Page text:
Today's News

Obama's delay on Clean Air standards draws sharply divided reactions

NRDC calls it "Friday Smog Massacre"

September 6, 2011
/ Print / Reprints /
ShareMore
/ Text Size+

Ozone standard delayedEnvironmental groups are condemning President Obama’s decision last week to ask the U.S. Environmental Protection Agency (EPA) to withdraw the draft Ozone National Ambient Air Quality Standards.

Obama’s action came after weeks of Republican pressure that characterized EPA regulations as “job killers.”

The Sierra Club accused Obama of putting the interest of “coal and oil polluters” first.

“A healthy economy requires clean air and healthy people, and these protections from smog would have improved our communities and saved billions of dollars in health costs,” said Executive Director Michael Brune.

John Walke of the Natural Resources Defense Council called Obama’s action the “Friday Smog Massacre.” In a blog post, Walke said the move means that the EPA and the Department of Justice will now have to contend with lawsuits by the American Lung Association, NRDC and a dozen states in which the agencies will have to defend Bush-era standards already deemed “not legally defensible given the scientific evidence,” by EPA Administrator Lisa P. Jackson.      

“The president sided with Big Oil and other polluters based on their claims about regulatory burden, notwithstanding that compliance with stronger smog standards would not have been required until 2016 anyway, and stronger safeguards will save the country money too,” wrote Walke.

The administration is tasked by law with updating the current standards, which were set during the Bush administration. Presidential spokesman Jay Carney rejected the suggestion that Obama’s pull back on regulations shows that his commitment to clean air might be waivering. He said the withdrawal would allow the administration to wait for “new science and new standards” and that the president did not feel that this was the time to add “regulatory uncertainty” to the economy.

The environmental group Greenpeace said groups like the American Petroleum Institute and U.S. Chamber of Commerce “turned on their lobbying machines to protect their bottom line.”

Chamber President and CEO Thomas J. Donohue cheered the president’s decision, citing studies that predicted revising the standards would result in a 7.3 million job reduction by 2020.   

The Chamber also pointed out that by merging this rulemaking with the statutorily-required one due in 2013, EPA can base its decision on the most recent science, not 2006 science. “This is what the Clean Air Act requires, and is consistent with the President’s recent Executive Order on Improving Regulation (EO 13563),” according to a statement.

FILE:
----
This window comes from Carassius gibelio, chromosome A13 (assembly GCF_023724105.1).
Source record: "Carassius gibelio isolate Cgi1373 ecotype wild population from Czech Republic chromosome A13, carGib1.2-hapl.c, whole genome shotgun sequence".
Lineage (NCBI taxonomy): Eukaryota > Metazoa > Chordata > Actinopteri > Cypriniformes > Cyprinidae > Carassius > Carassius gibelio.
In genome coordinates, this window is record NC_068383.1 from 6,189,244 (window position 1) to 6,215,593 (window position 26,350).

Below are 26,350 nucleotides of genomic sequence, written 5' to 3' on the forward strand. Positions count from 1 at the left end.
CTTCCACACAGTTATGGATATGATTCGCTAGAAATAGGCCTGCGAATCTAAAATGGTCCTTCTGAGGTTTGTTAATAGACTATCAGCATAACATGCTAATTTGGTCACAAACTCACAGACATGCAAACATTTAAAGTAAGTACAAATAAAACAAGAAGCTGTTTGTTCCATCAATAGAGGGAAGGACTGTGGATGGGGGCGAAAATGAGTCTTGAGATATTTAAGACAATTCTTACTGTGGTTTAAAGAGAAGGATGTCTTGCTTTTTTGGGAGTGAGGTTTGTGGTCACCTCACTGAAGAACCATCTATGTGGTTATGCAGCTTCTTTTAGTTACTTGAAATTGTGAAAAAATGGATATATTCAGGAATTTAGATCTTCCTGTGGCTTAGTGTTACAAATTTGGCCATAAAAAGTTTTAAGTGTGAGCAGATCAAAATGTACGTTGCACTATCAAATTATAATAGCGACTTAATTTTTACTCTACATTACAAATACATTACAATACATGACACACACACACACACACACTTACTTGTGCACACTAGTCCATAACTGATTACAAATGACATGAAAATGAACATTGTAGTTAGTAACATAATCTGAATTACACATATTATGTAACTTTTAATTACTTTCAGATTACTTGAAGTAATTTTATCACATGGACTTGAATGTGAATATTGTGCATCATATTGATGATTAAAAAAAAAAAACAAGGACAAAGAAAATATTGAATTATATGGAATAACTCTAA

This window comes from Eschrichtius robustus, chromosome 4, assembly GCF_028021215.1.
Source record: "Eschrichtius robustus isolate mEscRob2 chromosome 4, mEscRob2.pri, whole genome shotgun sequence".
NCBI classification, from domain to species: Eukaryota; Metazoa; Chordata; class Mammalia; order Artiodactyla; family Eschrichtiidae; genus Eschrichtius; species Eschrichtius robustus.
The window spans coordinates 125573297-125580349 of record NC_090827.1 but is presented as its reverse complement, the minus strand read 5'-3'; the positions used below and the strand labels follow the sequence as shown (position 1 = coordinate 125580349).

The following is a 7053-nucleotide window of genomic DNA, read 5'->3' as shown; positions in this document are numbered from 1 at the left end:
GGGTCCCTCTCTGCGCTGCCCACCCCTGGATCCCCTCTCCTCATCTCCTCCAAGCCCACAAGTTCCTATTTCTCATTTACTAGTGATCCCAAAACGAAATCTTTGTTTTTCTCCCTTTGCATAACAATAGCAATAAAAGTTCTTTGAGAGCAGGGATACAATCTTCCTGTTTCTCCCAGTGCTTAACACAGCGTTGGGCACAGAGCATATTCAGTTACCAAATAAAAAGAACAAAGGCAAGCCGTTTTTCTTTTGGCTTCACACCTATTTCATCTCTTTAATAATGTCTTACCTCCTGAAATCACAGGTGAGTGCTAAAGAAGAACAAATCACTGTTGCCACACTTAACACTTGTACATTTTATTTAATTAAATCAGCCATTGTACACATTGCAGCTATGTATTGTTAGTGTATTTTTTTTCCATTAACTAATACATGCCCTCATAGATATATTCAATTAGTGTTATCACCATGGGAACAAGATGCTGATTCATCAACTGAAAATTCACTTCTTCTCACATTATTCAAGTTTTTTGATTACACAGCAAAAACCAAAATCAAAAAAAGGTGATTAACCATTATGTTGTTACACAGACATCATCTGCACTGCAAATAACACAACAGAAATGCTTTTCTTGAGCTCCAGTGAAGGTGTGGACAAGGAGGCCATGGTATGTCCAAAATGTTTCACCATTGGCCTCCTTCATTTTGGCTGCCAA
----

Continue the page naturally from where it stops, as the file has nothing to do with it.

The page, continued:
National Association of Manufacturers President and CEO Jay Timmons called the withdrawal “the right move” and urged the administration to apply the same approach to what it termed “other burdensome regulations” that it did when deciding to forgo the ozone standard.

Democratic Congressman Ed Markey, who sits on the House Energy and Committee, said he's unhappy with the delay: “I am disappointed that the President chose to further delay important clean air protections that would have helped to prevent respiratory and cardiac disease in thousands of Americans."

The EPA’s Jackson vowed to revisit the ozone standard, in compliance with the Clean Air Act. She noted that the Obama has put in place significant reductions of sulfur dioxide and nitrogen oxide air pollution across state borders; a long-overdue proposal to cut mercury pollution from power plants; and the first-ever carbon pollution standards for cars and trucks. 

Did you enjoy this article? Click here to subscribe to ISHN.

Recent Articles by Maureen Paraventi

You must login or register in order to post a comment.

Multimedia

Videos

Image Galleries

Scenes from the World of Safety

Sights, signs & symbols from the National Safety Congress & Expo held in San Diego, CA, September 15-18

11/4/14 2:00 pm EST

Eye Injuries: You rarely see them coming. Practical Solutions for reducing injuries to the eye.

The 3M Eye Injury Reduction webinar will provide an examination of how to help solve eye injuries in the workplace. This issue continues to challenge virtually every industry, and the solution is often times multifaceted. 3M will share some new tools and approaches to help you in solving this issue.

ISHN Magazine

ISHN1014_cover.jpg

2014 October

This issue features articles about PPE safety and OSHA standards

Table Of Contents Subscribe

THE ISHN STORE

M:\General Shared\__AEC Store Katie Z\AEC Store\Images\ISHN\safetyfourth.jpg
Safety Engineering, 4th Edition

A practical, solutions-driven reference, Safety Engineering, 4th edition, has been completely revised and updated to reflect many of today’s issues in safety.

More Products

For Distributors Only - SEPTEMBER 2014

ISHN FDO SEPTEMBER 2014For Distributors Only is ISHN's niche brand standard-sized magazine supplement aimed at an audience of 2,000 U.S. distributors that sell safety products. Circulation only goes to distributors. CHECK OUT THE SEPTEMBER 2014 ISSUE OF FDO HERE

STAY CONNECTED

Facebook logo Twitter YouTubeLinkedIn Google + icon

ishn infographics

2012 US workplace deathsCheck out ISHN's new Infographic page! Learn more about worker safety through these interactive images. CLICK HERE to view the page.